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Historic Preservation - Technical Procedures

Spectitle:

Poulticing Rust Stains From Limestone And Marble

Procedure code:

0440006R

Source:

Outdoor Sculpture Manual - Center For Public Buildings

Division:

Masonry

Section:

Stonework

Last Modified:

07/02/2012

Details:

Poulticing Rust Stains From Limestone And Marble



POULTICING RUST STAINS FROM LIMESTONE AND MARBLE


THE CLEANING OR REMOVAL OF STAINS FROM STONE MAY INVOLVE THE USE
OF LIQUIDS, DETERGENTS OR SOLVENTS WHICH MAY RUN OFF ON ADJACENT
MATERIAL, DISCOLOR THE STONE OR DRIVE THE STAINS DEEPER INTO POROUS
STONES.  USE THE PRODUCTS AND TECHNIQUES DESCRIBED HERE ONLY FOR
THE COMBINATIONS OF DIRT/STAIN AND STONE SPECIFIED.


PART 1---GENERAL

1.01 SUMMARY

    A.   This procedure includes guidance on removing rust stains
         from limestone and marble by poulticing using different
         chemical solvents or by using a paste containing a
         commercial rust remover.  

         NOTE:  THIS PROCEDURE MAY ALSO BE USED FOR REMOVING RUST
         STAINS FROM BRICK MASONRY.

    B.  Metallic stains from iron or steel have the appearance of
         rust.  This type of staining is often caused by the run-off
         from flashing, gutters, statuary and fasteners. The source of the rusty runoff should be          determined and cause abated.  Cleaning should be undertaken after rectifying deficiencies          causing the rusting.  Following cleaning, the surfaces should be inspected after several          episodes of precipitation to confirm success of repairs or other treatments.

    C.   See 01100-07-S for general project guidelines to be
         reviewed along with this procedure.  These guidelines
         cover the following sections:

         1.   Safety Precautions

         2.   Historic Structures Precautions

         3.   Submittals

         4.   Quality Assurance

         5.   Delivery, Storage and Handling

         6.   Project/Site Conditions

         7.   Sequencing and Scheduling

         8.   General Protection (Surface and Surrounding)

         These guidelines should be reviewed prior to performing
         this procedure and should be followed, when applicable,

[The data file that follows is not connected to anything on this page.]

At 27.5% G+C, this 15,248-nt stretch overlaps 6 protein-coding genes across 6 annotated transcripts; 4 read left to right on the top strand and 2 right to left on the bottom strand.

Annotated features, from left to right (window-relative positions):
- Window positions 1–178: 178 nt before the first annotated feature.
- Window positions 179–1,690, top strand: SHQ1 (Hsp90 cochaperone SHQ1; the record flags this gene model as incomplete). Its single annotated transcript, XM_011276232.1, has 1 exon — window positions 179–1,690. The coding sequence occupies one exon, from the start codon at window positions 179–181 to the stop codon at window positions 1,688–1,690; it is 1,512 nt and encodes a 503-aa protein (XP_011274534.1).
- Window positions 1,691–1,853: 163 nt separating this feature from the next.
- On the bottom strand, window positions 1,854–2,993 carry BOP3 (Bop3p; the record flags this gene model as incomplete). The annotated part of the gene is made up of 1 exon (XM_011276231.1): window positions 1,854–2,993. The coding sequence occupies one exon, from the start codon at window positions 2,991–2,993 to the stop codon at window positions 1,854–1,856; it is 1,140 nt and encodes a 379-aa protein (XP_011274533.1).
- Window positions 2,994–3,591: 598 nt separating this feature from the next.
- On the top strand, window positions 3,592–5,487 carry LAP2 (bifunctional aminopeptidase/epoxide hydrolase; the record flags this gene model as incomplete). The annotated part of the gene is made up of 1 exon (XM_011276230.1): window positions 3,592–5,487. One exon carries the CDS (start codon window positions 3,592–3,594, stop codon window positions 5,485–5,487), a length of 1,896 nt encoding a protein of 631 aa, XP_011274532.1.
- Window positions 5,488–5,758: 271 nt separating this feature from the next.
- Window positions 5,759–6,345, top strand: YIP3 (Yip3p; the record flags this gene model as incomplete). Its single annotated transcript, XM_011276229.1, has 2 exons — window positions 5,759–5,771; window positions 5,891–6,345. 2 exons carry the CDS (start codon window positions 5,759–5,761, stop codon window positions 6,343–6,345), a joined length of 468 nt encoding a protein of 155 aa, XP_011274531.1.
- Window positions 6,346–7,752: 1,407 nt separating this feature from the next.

along with recommendations from the Regional Historic
         Preservation Officer (RHPO).

    D.   For additional information on poulticing, see 04455-02-R.

    E.   For general information on the characteristics, uses and
         problems associated with limestone, see 04460-01-S; for
         marble, see 04455-01-S.


PART 2---PRODUCTS

2.01 MANUFACTURERS

    A.  ProSoCo, Inc.
         www.prosoco.com
         
2.02 MATERIALS

    NOTE:  Chemical products are sometimes sold under a common
    name.  This usually means that the substance is not as pure as
    the same chemical sold under its chemical name.  The grade of
    purity of common name substances, however, is usually adequate
    for stain removal work, and these products should be purchased
    when available, as they tend to be less expensive.  Common
    names are indicated below by an asterisk (*).

    A.   For Normal Treatment:

         1.   Sodium Citrate (appears like enlarged salt
              granules):

              a.   Other chemical or common names include Citrate
                   of soda*.

              b.   Available from chemical supply house, rug
                   store or pharmaceutical supply distributor.

         2.   Glycerine:

              a.   Other chemical or common names include
                   Glycerol; Glyceryl hydroxide; Glycyl alcohol;
                   1,2,3-propanetriol; Propenyl alcohol.

              b.   Potential hazards:  FLAMMABLE.

              c.   Available from chemical supply house, drug
                   store or hardware store.

    B.   For Light Stains:

         1.   Oxalic acid (COOH)2 or (H2C2O4):

              a.   A poisonous strong acid that occurs in various
                   plants as oxalates and is used especially as a
                   bleaching or cleaning agent and in making
                   dyes.

              b.   Other chemical or common names include
                   Ethanedioic acid.

              c.   Potential Hazards:  TOXIC; CORROSIVE TO
                   CONCRETE, STEEL, WOOD OR GLASS.

              d.   Available from chemical supply house, dry
                   cleaning supply distributor, drugstore or
                   pharmaceutical supply distributor, hardware
                   store, or photographic supply distributor (not
                   camera shop).  (Often sold under a
                   manufacturer's brand name; the chemical name
                   may appear on the label.)

    C.   For Stubborn Stains:

         1.   Sodium Hydrosulfite (NaHSO4):

              a.   Other chemical or common names include Sodium
                   Hyposulfite; Sodium Subsulfite; Sodium
                   Thiosulfate; Antichlor*; Hypo*; Hyposulfite of
                   soda*.

              b.   Potential Hazards:  TOXIC; CORROSIVE TO
                   CONCRETE, STEEL, WOOD OR GLASS.

              c.   Available from chemical supply house, dry
                   cleaning supply distributor, drugstore or
                   pharmaceutical supply distributor,
                   photographic supply distributor (not camera
                   shop), stone dealer, or water and sanitation
                   supply distributor.

              -OR-

              Sodium Hypochlorite:

              a.   Other chemical or common names include
                   Bleaching solution*; Household bleach*;